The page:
My Dad’s favorite author is the infamous Charles Dickens, and because of that, I was introduced to his acerbic writing from a young age. One of the quotes most memorable to me from our (often lengthy) discussions was this, found in Our Mutual Friend: “No one is useless in this world who lightens the burdens of it for anyone else.” Although this pithy quote has made its way onto bumper stickers, banners, and inspirational posters (much like Tolkien’s famous, “not all who wander are lost”), it has also taken up permanent residence in the back of my mind.

Navigating these past few weeks, this line has come up for me too many times to be completely ignored. So far, I have had two interviews: the first for the position of Kimball captain, a leadership role in the kitchen, and the second for a new role on campus as a Peer Wellness Coach. Preparing for the interviews, and specifically the age-old question, “why this job?,” I found myself coming back to the same conclusion, despite the two roles being wholly unrelated (it would take a better philosopher than me to find connection between dirty dishes and personal well-being): why, if given the opportunity and the capacity to make another persons’ life a little easier, would I not do it?

As all of campus looks forward to spring break, and quite a few of us prepare to ship out to our Spring Break Immersion (SBIP) sites (for me, Ivanhoe, VA), that question has challenged me to re-evaluate my daily life and how I interact with my environment. The premise of SBIP is that, although entering a community for a week will likely have no long-term impact or incite any sort of meaningful long-term change, it is worth it to go, simply to alleviate those burdens as best we can for the time being. Simply, some help is better than none.

This reflection, rather timely for the Lenten season, has motivated me to change my outlook on my daily life here on campus, shifting my focus from myself and my (quite extensive!) list of problems and to instead asking, “how can I lighten someone’s burden today?”. Holding a door, a smile, staying an extra few minutes after my shift or a simple “how are you doing?” undoubtedly will not fix any significant problem, nor will it have much effect on the community at large. Yet, I would argue that those things are far more important than anything else I will accomplish on a daily basis, simply because they might lighten another’s burden by the tiniest fraction. After all, I would much rather be insignificant than useless!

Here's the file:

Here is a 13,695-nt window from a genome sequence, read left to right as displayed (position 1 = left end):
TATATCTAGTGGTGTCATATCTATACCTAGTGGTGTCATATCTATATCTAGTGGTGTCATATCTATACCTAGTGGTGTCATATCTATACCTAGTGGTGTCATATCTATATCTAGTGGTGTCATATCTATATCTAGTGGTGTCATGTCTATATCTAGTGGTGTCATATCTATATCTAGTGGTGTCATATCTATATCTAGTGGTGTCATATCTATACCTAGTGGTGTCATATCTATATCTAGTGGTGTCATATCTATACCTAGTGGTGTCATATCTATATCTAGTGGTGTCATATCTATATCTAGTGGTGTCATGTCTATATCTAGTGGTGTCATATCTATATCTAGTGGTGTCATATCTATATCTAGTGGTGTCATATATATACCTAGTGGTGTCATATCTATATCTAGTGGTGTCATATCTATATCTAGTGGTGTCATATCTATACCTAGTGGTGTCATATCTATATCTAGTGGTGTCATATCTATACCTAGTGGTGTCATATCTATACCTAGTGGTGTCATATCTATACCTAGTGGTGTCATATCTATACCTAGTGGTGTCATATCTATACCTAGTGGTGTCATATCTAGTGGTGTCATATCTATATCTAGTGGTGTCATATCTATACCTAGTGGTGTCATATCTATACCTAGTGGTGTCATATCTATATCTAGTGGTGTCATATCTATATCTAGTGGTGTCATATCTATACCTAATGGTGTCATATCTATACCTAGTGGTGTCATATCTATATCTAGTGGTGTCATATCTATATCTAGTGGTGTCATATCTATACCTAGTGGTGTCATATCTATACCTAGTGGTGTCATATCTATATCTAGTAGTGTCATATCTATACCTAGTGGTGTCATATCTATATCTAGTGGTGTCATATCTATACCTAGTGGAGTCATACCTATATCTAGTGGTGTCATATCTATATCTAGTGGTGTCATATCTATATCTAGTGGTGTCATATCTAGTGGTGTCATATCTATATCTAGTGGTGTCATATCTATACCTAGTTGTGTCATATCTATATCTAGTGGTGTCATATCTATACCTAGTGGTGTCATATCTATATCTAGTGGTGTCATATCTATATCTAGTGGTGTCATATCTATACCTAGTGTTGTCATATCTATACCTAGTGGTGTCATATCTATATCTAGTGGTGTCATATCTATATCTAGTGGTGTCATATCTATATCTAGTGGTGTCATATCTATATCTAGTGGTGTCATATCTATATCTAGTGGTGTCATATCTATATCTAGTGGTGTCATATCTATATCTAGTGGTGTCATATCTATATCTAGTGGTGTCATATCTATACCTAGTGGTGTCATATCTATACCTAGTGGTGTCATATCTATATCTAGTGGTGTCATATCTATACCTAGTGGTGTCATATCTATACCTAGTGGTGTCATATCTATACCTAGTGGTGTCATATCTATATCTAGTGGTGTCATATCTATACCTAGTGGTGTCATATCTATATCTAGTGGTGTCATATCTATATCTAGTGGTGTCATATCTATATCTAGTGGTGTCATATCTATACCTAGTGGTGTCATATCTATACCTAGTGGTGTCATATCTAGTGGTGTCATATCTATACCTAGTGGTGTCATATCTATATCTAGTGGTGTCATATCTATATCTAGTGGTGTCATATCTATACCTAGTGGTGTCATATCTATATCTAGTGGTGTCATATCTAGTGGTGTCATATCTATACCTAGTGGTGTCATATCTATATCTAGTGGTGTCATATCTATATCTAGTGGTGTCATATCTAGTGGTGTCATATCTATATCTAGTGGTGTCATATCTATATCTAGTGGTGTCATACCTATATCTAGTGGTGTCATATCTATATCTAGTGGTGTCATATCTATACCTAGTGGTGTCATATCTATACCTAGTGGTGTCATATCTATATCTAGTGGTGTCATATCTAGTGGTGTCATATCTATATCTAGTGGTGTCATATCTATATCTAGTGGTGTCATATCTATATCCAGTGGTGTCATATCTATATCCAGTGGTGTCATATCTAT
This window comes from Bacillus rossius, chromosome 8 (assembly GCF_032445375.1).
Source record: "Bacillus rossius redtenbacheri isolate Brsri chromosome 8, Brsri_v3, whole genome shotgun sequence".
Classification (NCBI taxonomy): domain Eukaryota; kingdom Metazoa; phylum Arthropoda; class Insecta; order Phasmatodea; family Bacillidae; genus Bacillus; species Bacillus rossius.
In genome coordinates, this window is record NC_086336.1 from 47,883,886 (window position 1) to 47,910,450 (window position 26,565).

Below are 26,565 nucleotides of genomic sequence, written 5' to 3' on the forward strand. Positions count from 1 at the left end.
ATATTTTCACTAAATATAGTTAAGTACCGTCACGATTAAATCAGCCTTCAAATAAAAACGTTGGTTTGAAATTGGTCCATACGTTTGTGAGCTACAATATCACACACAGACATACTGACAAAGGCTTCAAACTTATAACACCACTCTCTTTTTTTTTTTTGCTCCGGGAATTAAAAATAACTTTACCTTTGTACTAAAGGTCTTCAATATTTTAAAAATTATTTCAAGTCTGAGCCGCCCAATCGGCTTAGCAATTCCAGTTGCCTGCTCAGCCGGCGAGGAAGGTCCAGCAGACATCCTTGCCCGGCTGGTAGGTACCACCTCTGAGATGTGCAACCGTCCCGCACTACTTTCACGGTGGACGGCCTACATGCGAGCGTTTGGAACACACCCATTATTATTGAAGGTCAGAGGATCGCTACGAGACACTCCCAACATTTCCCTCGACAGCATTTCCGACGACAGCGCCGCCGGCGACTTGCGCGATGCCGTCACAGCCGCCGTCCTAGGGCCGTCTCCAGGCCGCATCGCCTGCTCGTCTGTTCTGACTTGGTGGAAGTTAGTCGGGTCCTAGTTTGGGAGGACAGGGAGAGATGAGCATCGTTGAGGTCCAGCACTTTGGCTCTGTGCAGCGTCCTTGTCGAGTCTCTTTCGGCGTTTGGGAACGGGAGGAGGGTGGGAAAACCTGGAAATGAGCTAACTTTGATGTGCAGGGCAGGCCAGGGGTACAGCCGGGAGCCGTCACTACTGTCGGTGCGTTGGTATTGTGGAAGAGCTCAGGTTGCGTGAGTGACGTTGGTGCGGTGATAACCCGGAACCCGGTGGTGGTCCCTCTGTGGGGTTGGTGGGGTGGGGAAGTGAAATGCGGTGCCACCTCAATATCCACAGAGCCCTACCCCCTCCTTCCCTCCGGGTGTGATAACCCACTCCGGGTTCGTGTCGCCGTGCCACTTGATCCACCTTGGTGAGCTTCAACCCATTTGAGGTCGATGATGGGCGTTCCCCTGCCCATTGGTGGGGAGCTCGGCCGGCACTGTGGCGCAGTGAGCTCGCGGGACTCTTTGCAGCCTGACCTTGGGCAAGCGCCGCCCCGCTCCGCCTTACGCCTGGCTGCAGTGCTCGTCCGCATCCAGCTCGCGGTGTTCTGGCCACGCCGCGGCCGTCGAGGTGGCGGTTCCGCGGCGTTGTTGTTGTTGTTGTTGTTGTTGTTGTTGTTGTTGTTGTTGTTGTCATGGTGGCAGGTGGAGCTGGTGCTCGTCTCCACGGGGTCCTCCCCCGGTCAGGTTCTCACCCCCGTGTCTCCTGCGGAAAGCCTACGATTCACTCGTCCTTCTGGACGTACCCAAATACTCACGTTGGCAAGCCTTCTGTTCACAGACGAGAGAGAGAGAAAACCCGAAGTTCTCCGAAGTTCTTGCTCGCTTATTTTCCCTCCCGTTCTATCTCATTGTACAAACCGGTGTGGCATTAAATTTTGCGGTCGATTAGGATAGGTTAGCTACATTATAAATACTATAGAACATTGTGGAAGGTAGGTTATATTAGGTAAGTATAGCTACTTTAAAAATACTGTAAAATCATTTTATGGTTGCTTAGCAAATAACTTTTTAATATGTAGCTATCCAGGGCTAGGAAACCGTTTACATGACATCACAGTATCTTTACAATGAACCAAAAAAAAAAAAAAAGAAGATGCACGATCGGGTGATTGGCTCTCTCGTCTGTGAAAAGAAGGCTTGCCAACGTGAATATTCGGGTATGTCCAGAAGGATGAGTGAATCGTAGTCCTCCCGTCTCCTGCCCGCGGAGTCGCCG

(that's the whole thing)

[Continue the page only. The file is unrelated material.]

In the spirit of appreciating the little things in life, I’ve attached a few pictures of some happy little moments over the last few weeks:

valentine’s flowers from my parents!

an early sunday morning in a comfy chair!

finding out my friend and I owned the same funky socks!

listening to the organ in the choir loft for my music theory class!

feeling official with my SGA nameplate:)

Semester One… All Done!

And just like that, my last final is over! (and by that, I mean hours spent studying, panicking, and drinking coffee at 10pm). It’s been such an amazing semester on the hill, and I’m so excited for what the next holds this spring. Not only have I met some amazing friends, but I’ve also gained an incredible sense of community, from the SGA cabinet to the orchestra, the Kimball student workers and even my classes!

a group of students with their professor stands in front of a black chalkboard, covered in mathematical terms. All of the students are smiling, and some are holding up peace signs.
my calc 1 class on our last day!

If you had told me a year ago that I would (willingly?!) be taking physics and calc, preparing to declare as a music major, snacking on French toast sticks and bacon at midnight in a dining hall (thank you midnight breakfast), and most importantly, being happy and finding myself at a little college in Worcester Massachusetts, I would have laughed in your face. I’m not sure if I could have imagined or predicted a single experience this semester, but I’m certainly grateful for all of them.

I’m of course excited to go home and see my family, friends, and pets (and not quite so excited to leave campus at 4am for my flight…), but I’m even more excited to come back here for another semester on the hill. <3. Merry Christmas everyone!!

I’ve created a little photo gallery here with my favorite memories of first semester:

orchestra auditions!

a (very) full car on move in day!

 

 

 

 

 

manyyyy hours spent in the practice room!

my first montserrat event going into Worcester!

 

 

 

 

 

 

 

 

first football game with my friends!

a first-year retreat at the Joyce contemplative center!

a season-opener hockey game!

 

 

celebrating my birthday with Kimball cake!

 

 

 

 

 

 

 

 

 

 

 

 

 

 

 

 

 

 

and of course, many more, like reading and writing letters in my hammock outside, ordering 50+ chicken nuggets with my friends, late-night Tchaikovsky listening, building bridges in my physics class, impulsively buying a dinosaur onesie for Halloween, watering my plants in the bathroom sink, and improv sessions in my friends’ room! see you next semester hc!